Sunday, April 13, 2008

Hard Work, Success

Readers of my blog who've clicked over to Gurney Journey will quickly see evidence of the connection between hard work and success. It's hard for me to imagine someone working more energetically in the art world.

Runs in the family, I guess.

Shortly after finishing my post about praising effort, I opened an email that had been waiting in my box. It was from my daughter in medical school. She wrote about the disappointment she feels in next year's rotation through the medical specialties. Twice in this one email she mentions how she'll handle the extra challenge of her difficult schedule. Here's an edited version with emphasis added by me:

Hi Mom and Dad,

"I had wanted to have surgery before OB, in order to be better prepared. But, I did have a lot of OR experience last summer; that, plus a good attitude and lots of hard work ought to get me through.

"What I'm most worried about is...getting all the important info way at the end. Again, I guess hard work (and studying when I get home at night) will be the key.

3 comments:

Culmom37 said...

What appropriate timing of receiving your daughter's email and the topic of your post!!!! I am still thinking about what I read regarding praising "effort" vs. "smart" and how I apply it to my children.

Connor has made this post very real for me recently with his current baseball activity. Connor has been playing baseball for many years and really enjoys the sport. This year in practies he has been hitting the ball extremely well and was really comfortable with the bat. During one of the last practices before the games were to start, he was hit by a machine pitched ball on his fingers where he was holding the bat. It was very painful for him and he was pretty shaken up. To be honest, it scared him. Well...Connor has not hit the ball since! Saturday night he had a game and he did not hit the ball again during all of his at bats, but I know he is trying and putting out a lot of effort.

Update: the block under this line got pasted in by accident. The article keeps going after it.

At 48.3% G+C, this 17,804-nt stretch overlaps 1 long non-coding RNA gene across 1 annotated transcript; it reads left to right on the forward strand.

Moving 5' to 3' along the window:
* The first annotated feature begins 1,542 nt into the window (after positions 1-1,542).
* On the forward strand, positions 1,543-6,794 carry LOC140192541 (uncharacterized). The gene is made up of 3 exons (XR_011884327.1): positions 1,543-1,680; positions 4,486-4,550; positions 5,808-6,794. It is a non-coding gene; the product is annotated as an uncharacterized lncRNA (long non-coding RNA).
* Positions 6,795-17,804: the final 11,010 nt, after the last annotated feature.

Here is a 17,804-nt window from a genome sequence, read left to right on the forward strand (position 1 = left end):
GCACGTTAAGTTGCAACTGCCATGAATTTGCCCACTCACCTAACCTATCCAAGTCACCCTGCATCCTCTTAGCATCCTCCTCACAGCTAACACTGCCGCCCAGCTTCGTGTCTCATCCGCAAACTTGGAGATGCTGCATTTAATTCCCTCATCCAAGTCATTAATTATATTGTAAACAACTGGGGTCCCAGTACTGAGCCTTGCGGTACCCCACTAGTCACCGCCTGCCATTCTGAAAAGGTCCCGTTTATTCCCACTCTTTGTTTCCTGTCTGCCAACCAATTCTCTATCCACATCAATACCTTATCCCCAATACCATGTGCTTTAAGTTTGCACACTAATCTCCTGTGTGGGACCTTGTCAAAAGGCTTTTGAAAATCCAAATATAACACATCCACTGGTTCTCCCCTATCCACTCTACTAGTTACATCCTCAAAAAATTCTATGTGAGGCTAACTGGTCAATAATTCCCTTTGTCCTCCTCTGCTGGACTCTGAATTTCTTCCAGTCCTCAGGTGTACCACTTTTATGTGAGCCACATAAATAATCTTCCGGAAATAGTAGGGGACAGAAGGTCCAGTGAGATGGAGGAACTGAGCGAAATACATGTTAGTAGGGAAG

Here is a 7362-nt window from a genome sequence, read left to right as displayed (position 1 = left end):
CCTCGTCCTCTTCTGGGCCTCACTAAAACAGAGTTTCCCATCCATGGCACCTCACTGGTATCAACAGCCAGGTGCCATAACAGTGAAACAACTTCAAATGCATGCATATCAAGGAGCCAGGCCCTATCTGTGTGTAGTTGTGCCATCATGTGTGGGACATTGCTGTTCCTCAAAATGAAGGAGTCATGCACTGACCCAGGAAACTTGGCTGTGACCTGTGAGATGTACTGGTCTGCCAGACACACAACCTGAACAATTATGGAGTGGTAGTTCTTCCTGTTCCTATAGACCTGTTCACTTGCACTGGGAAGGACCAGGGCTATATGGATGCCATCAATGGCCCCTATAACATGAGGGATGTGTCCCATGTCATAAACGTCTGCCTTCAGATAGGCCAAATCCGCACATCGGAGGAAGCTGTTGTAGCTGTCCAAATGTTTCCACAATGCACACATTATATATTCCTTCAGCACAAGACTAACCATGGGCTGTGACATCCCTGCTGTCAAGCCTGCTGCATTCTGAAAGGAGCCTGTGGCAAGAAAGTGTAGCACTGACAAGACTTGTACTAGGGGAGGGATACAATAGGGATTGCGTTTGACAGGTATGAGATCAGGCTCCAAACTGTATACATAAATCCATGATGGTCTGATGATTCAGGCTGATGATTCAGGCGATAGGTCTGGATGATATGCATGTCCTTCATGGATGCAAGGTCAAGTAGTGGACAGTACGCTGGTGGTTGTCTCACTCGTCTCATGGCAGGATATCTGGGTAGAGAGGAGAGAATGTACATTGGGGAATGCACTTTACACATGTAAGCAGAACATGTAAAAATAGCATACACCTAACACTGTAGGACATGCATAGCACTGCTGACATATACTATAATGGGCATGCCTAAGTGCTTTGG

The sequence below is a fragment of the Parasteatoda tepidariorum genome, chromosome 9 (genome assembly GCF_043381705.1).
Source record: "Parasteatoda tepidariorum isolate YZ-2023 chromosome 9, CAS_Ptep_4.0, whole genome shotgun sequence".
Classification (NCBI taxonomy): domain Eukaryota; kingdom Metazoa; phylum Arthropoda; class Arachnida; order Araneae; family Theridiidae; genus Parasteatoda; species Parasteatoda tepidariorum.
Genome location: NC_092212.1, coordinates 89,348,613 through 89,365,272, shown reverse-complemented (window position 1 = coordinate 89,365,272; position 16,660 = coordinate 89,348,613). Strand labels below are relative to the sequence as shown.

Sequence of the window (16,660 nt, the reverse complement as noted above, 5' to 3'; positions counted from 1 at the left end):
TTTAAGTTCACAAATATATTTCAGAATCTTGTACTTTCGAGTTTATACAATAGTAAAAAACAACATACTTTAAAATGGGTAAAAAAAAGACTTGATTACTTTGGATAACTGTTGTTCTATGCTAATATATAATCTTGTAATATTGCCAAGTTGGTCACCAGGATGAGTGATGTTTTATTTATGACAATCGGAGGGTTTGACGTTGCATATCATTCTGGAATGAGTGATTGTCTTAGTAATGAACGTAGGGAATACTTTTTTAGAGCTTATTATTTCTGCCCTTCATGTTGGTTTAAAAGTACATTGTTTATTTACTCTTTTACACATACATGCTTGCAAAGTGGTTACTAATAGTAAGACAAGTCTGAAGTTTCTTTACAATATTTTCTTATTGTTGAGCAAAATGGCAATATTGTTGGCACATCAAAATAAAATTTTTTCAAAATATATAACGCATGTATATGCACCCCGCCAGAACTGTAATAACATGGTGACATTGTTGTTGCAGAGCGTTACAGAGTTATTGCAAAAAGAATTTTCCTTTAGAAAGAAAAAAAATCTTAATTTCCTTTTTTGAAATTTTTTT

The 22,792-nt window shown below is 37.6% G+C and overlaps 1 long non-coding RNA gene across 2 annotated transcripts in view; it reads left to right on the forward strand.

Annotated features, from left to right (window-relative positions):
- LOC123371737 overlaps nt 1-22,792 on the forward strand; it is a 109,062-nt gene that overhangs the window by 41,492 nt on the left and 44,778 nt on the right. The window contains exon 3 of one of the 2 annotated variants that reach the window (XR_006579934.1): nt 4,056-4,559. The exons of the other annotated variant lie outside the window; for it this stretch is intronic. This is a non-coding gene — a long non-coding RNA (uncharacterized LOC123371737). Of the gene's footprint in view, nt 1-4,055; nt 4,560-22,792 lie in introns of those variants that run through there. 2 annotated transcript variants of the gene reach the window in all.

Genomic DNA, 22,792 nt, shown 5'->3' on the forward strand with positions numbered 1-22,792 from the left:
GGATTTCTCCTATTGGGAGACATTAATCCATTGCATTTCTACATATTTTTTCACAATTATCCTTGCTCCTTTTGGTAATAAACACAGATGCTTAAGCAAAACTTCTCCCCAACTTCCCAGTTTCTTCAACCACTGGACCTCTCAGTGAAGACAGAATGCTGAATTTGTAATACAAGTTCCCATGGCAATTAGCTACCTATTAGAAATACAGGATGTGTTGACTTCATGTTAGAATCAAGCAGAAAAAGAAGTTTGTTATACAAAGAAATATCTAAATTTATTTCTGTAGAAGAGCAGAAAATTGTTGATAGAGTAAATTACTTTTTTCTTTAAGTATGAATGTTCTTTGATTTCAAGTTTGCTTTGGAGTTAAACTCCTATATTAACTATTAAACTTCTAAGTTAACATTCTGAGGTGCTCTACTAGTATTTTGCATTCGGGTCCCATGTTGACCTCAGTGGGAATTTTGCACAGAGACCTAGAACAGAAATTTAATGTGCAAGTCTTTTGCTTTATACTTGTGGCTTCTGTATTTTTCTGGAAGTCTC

I know Connor wants to get back the confidence he had, but just hasn't been able to find it yet. It is heartbreaking for me to watch him because I can see the hesitation and frustration he is feeling. With that said, I continually praise him for his effort and determination. I also tell him that if he continues to work hard the effort will pay off.

I honestly could not have read the post regarding praising effort at a more perfect time! Thank you for reminding me that effort is really what is important rather than obtaining a particular end result. I couldn't be more proud of Connor, hits or no hits!

Dan Gurney, Mr. Kindergarten said...

Yes, I think the helpfulness of focusing on effort would apply to athletics as well as classroom learning.

I hope Connor's back to swinging the bat without fear. In my experience it was pretty rare to get hit by a machine pitched ball.

Anonymous said...

Though agreed that the hard work and success equation you have presented produces results on the lower levels of creativity and human endeavor such as athletics, academics, economic, political, material, even social, and e&tc. success, one does run the risk of thru misguided, erroneous, or wrongful effort producing an even greater mistake than if they had done nothing at all. The concept of right effort applies here.
Such striving if motivated by greed, ignorance, or hatred is not a good thing.